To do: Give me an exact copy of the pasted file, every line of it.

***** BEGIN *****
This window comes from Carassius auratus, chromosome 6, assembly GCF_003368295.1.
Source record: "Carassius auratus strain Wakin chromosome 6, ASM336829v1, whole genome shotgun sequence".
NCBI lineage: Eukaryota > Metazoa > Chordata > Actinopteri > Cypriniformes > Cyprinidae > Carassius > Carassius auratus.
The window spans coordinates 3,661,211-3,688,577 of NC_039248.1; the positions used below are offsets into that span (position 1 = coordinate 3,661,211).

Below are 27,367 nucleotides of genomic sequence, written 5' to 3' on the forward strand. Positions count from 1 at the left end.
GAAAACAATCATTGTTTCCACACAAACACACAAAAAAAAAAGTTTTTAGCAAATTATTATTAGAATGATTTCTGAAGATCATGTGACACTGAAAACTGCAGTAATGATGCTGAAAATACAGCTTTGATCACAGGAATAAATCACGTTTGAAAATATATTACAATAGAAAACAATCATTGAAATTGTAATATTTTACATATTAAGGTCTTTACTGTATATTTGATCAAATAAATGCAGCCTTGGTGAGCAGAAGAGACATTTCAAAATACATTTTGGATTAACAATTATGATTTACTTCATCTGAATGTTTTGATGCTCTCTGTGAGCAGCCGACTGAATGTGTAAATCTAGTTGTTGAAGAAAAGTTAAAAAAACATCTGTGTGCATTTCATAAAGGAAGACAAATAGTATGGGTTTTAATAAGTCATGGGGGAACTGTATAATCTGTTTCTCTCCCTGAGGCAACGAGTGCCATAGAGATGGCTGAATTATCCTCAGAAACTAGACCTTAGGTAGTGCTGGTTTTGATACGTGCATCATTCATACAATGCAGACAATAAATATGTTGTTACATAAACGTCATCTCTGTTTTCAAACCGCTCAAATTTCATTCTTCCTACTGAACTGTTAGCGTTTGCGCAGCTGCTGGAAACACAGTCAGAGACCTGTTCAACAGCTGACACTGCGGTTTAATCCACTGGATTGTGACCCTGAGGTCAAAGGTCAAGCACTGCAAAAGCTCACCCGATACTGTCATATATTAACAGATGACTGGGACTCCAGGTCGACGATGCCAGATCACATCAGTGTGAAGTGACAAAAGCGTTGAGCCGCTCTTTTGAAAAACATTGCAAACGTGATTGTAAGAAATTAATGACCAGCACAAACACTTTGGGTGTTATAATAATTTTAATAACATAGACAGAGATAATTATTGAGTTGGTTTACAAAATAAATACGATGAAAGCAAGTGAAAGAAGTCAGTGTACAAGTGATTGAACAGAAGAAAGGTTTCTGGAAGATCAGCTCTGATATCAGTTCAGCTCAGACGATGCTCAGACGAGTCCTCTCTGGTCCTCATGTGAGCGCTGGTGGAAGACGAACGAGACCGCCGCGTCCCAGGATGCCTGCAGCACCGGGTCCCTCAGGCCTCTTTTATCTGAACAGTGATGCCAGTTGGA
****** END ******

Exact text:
This window comes from Carassius auratus, chromosome 6, assembly GCF_003368295.1.
Source record: "Carassius auratus strain Wakin chromosome 6, ASM336829v1, whole genome shotgun sequence".
NCBI lineage: Eukaryota > Metazoa > Chordata > Actinopteri > Cypriniformes > Cyprinidae > Carassius > Carassius auratus.
The window spans coordinates 3,661,211-3,688,577 of NC_039248.1; the positions used below are offsets into that span (position 1 = coordinate 3,661,211).

Below are 27,367 nucleotides of genomic sequence, written 5' to 3' on the forward strand. Positions count from 1 at the left end.
GAAAACAATCATTGTTTCCACACAAACACACAAAAAAAAAAGTTTTTAGCAAATTATTATTAGAATGATTTCTGAAGATCATGTGACACTGAAAACTGCAGTAATGATGCTGAAAATACAGCTTTGATCACAGGAATAAATCACGTTTGAAAATATATTACAATAGAAAACAATCATTGAAATTGTAATATTTTACATATTAAGGTCTTTACTGTATATTTGATCAAATAAATGCAGCCTTGGTGAGCAGAAGAGACATTTCAAAATACATTTTGGATTAACAATTATGATTTACTTCATCTGAATGTTTTGATGCTCTCTGTGAGCAGCCGACTGAATGTGTAAATCTAGTTGTTGAAGAAAAGTTAAAAAAACATCTGTGTGCATTTCATAAAGGAAGACAAATAGTATGGGTTTTAATAAGTCATGGGGGAACTGTATAATCTGTTTCTCTCCCTGAGGCAACGAGTGCCATAGAGATGGCTGAATTATCCTCAGAAACTAGACCTTAGGTAGTGCTGGTTTTGATACGTGCATCATTCATACAATGCAGACAATAAATATGTTGTTACATAAACGTCATCTCTGTTTTCAAACCGCTCAAATTTCATTCTTCCTACTGAACTGTTAGCGTTTGCGCAGCTGCTGGAAACACAGTCAGAGACCTGTTCAACAGCTGACACTGCGGTTTAATCCACTGGATTGTGACCCTGAGGTCAAAGGTCAAGCACTGCAAAAGCTCACCCGATACTGTCATATATTAACAGATGACTGGGACTCCAGGTCGACGATGCCAGATCACATCAGTGTGAAGTGACAAAAGCGTTGAGCCGCTCTTTTGAAAAACATTGCAAACGTGATTGTAAGAAATTAATGACCAGCACAAACACTTTGGGTGTTATAATAATTTTAATAACATAGACAGAGATAATTATTGAGTTGGTTTACAAAATAAATACGATGAAAGCAAGTGAAAGAAGTCAGTGTACAAGTGATTGAACAGAAGAAAGGTTTCTGGAAGATCAGCTCTGATATCAGTTCAGCTCAGACGATGCTCAGACGAGTCCTCTCTGGTCCTCATGTGAGCGCTGGTGGAAGACGAACGAGACCGCCGCGTCCCAGGATGCCTGCAGCACCGGGTCCCTCAGGCCTCTTTTATCTGAACAGTGATGCCAGTTGGA